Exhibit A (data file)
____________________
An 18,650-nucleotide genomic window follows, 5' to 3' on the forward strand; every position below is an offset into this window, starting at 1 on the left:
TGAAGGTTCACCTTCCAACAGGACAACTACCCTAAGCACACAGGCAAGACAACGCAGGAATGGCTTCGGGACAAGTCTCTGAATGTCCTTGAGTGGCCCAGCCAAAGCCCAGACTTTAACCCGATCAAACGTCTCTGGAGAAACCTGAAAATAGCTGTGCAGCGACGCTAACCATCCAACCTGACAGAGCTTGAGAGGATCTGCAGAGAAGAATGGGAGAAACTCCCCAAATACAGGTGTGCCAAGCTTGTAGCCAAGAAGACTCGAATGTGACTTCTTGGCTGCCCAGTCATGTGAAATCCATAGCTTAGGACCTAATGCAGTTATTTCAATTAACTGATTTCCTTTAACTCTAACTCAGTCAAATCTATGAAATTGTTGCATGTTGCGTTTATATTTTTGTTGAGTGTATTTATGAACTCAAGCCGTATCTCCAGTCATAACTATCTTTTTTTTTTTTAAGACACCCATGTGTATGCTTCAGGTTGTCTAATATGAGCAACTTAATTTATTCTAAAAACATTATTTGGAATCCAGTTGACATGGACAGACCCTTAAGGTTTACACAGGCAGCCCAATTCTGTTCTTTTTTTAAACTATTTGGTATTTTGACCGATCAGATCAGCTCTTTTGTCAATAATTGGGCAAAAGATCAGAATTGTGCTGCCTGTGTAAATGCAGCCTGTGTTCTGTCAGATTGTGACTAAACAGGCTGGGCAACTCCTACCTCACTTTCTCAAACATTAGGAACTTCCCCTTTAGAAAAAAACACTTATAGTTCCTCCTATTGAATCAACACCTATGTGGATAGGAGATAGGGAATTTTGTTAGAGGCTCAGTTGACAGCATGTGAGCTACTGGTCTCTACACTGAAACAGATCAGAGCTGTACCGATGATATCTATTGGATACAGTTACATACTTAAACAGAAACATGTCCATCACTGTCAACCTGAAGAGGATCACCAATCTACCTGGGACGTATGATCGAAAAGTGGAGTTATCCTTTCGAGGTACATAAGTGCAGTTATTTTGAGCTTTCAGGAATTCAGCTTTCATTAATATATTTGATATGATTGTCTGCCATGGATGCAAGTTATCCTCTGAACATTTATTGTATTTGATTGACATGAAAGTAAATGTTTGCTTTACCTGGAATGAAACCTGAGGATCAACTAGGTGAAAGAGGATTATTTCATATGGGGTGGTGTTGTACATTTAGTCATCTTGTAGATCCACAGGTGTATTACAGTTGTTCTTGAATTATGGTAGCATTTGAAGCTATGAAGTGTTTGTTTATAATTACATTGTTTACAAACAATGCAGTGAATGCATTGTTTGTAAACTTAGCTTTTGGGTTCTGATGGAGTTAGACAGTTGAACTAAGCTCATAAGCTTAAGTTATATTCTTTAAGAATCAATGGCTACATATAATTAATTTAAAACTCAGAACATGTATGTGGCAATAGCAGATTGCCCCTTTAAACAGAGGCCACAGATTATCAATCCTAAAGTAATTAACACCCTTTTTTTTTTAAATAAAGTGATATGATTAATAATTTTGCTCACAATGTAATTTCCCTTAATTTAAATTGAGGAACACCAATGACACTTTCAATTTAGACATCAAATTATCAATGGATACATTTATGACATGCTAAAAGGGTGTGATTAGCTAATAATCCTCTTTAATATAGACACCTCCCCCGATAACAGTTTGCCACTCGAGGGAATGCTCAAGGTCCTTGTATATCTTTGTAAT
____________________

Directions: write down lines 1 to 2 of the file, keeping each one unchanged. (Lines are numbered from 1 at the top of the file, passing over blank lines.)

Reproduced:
An 18,650-nucleotide genomic window follows, 5' to 3' on the forward strand; every position below is an offset into this window, starting at 1 on the left:
TGAAGGTTCACCTTCCAACAGGACAACTACCCTAAGCACACAGGCAAGACAACGCAGGAATGGCTTCGGGACAAGTCTCTGAATGTCCTTGAGTGGCCCAGCCAAAGCCCAGACTTTAACCCGATCAAACGTCTCTGGAGAAACCTGAAAATAGCTGTGCAGCGACGCTAACCATCCAACCTGACAGAGCTTGAGAGGATCTGCAGAGAAGAATGGGAGAAACTCCCCAAATACAGGTGTGCCAAGCTTGTAGCCAAGAAGACTCGAATGTGACTTCTTGGCTGCCCAGTCATGTGAAATCCATAGCTTAGGACCTAATGCAGTTATTTCAATTAACTGATTTCCTTTAACTCTAACTCAGTCAAATCTATGAAATTGTTGCATGTTGCGTTTATATTTTTGTTGAGTGTATTTATGAACTCAAGCCGTATCTCCAGTCATAACTATCTTTTTTTTTTTTAAGACACCCATGTGTATGCTTCAGGTTGTCTAATATGAGCAACTTAATTTATTCTAAAAACATTATTTGGAATCCAGTTGACATGGACAGACCCTTAAGGTTTACACAGGCAGCCCAATTCTGTTCTTTTTTTAAACTATTTGGTATTTTGACCGATCAGATCAGCTCTTTTGTCAATAATTGGGCAAAAGATCAGAATTGTGCTGCCTGTGTAAATGCAGCCTGTGTTCTGTCAGATTGTGACTAAACAGGCTGGGCAACTCCTACCTCACTTTCTCAAACATTAGGAACTTCCCCTTTAGAAAAAAACACTTATAGTTCCTCCTATTGAATCAACACCTATGTGGATAGGAGATAGGGAATTTTGTTAGAGGCTCAGTTGACAGCATGTGAGCTACTGGTCTCTACACTGAAACAGATCAGAGCTGTACCGATGATATCTATTGGATACAGTTACATACTTAAACAGAAACATGTCCATCACTGTCAACCTGAAGAGGATCACCAATCTACCTGGGACGTATGATCGAAAAGTGGAGTTATCCTTTCGAGGTACATAAGTGCAGTTATTTTGAGCTTTCAGGAATTCAGCTTTCATTAATATATTTGATATGATTGTCTGCCATGGATGCAAGTTATCCTCTGAACATTTATTGTATTTGATTGACATGAAAGTAAATGTTTGCTTTACCTGGAATGAAACCTGAGGATCAACTAGGTGAAAGAGGATTATTTCATATGGGGTGGTGTTGTACATTTAGTCATCTTGTAGATCCACAGGTGTATTACAGTTGTTCTTGAATTATGGTAGCATTTGAAGCTATGAAGTGTTTGTTTATAATTACATTGTTTACAAACAATGCAGTGAATGCATTGTTTGTAAACTTAGCTTTTGGGTTCTGATGGAGTTAGACAGTTGAACTAAGCTCATAAGCTTAAGTTATATTCTTTAAGAATCAATGGCTACATATAATTAATTTAAAACTCAGAACATGTATGTGGCAATAGCAGATTGCCCCTTTAAACAGAGGCCACAGATTATCAATCCTAAAGTAATTAACACCCTTTTTTTTTTAAATAAAGTGATATGATTAATAATTTTGCTCACAATGTAATTTCCCTTAATTTAAATTGAGGAACACCAATGACACTTTCAATTTAGACATCAAATTATCAATGGATACATTTATGACATGCTAAAAGGGTGTGATTAGCTAATAATCCTCTTTAATATAGACACCTCCCCCGATAACAGTTTGCCACTCGAGGGAATGCTCAAGGTCCTTGTATATCTTTGTAAT